A 750-foot stretch of New York City’s 33rd Street is now Father Damien Way in honor of the 19th century Roman Catholic priest who ministered to thousands of Hansen’s disease patients on Molokai’s Kalaupapa peninsula.
Representatives from Hawaii, including a state legislator and two Kalaupapa residents, were in Manhattan Monday for the street-naming ceremony. Also in attendance were members of the Catholic Diocese of Hawaii as well as Cardinal Timothy M. Dolan, archbishop of the Archdiocese of New York. The government of Flanders, the area of Belgium where St. Damien, born Joseph de Veuster, was raised, organized the event held near Bellevue Hospital where patients are still treated for Hansen’s disease.
In a news release, Sen. J. Kalani English (D, East Maui-Upcountry-Molokai-Lanai) said, “Saint Damien’s selfless work caring for Hansen’s disease patients in Kalaupapa on the island of Moloka‘i is an inspiration for all of us. He added that Damien, who was canonized in 2009, “embraced people that were segregated and thrown away.”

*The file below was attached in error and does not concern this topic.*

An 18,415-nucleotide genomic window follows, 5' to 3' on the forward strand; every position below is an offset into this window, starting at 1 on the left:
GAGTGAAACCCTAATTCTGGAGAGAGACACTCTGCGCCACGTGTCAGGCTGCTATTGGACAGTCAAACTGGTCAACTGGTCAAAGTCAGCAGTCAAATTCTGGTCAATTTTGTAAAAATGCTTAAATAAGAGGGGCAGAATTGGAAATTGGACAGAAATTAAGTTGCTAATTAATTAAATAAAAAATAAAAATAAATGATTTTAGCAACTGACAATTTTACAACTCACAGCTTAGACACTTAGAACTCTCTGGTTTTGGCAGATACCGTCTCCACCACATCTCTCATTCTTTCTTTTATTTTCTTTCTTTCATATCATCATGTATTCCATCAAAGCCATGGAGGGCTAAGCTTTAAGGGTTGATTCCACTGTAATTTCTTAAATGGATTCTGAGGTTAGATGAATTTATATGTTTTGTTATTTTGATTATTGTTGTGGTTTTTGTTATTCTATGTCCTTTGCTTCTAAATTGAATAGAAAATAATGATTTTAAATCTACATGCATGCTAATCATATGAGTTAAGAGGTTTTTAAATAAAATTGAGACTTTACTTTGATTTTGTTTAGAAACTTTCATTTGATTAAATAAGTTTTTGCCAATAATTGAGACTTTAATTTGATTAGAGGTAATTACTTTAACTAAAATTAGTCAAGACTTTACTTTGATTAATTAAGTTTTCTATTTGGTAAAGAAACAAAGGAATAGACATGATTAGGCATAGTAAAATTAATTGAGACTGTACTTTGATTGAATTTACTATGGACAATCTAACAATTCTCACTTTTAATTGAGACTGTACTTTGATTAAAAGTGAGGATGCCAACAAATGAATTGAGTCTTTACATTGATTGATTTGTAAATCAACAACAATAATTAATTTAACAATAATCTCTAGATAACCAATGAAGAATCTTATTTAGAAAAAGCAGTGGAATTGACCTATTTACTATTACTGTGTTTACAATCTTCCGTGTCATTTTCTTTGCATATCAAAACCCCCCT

In 1873, Father Damien de Veuster moved to Molokai to live among Hansen’s disease patients sent there by the Kingdom of Hawaii’s order. Damien would spend the rest of his life on the island: He died in 1889 after contracting the disease, which then had no cure.
Decades after his death, a sulfone drug was developed to treat people with the disease then known as leprosy. Left untreated, leprosy, which weakens the immune system, can open the door to potentially deadly infections like pneumonia.
More than 8,000 people with Hansen’s disease were quarantined at Kalaupapa, according to Kalaupapa National Park. The quarantine was lifted in 1969.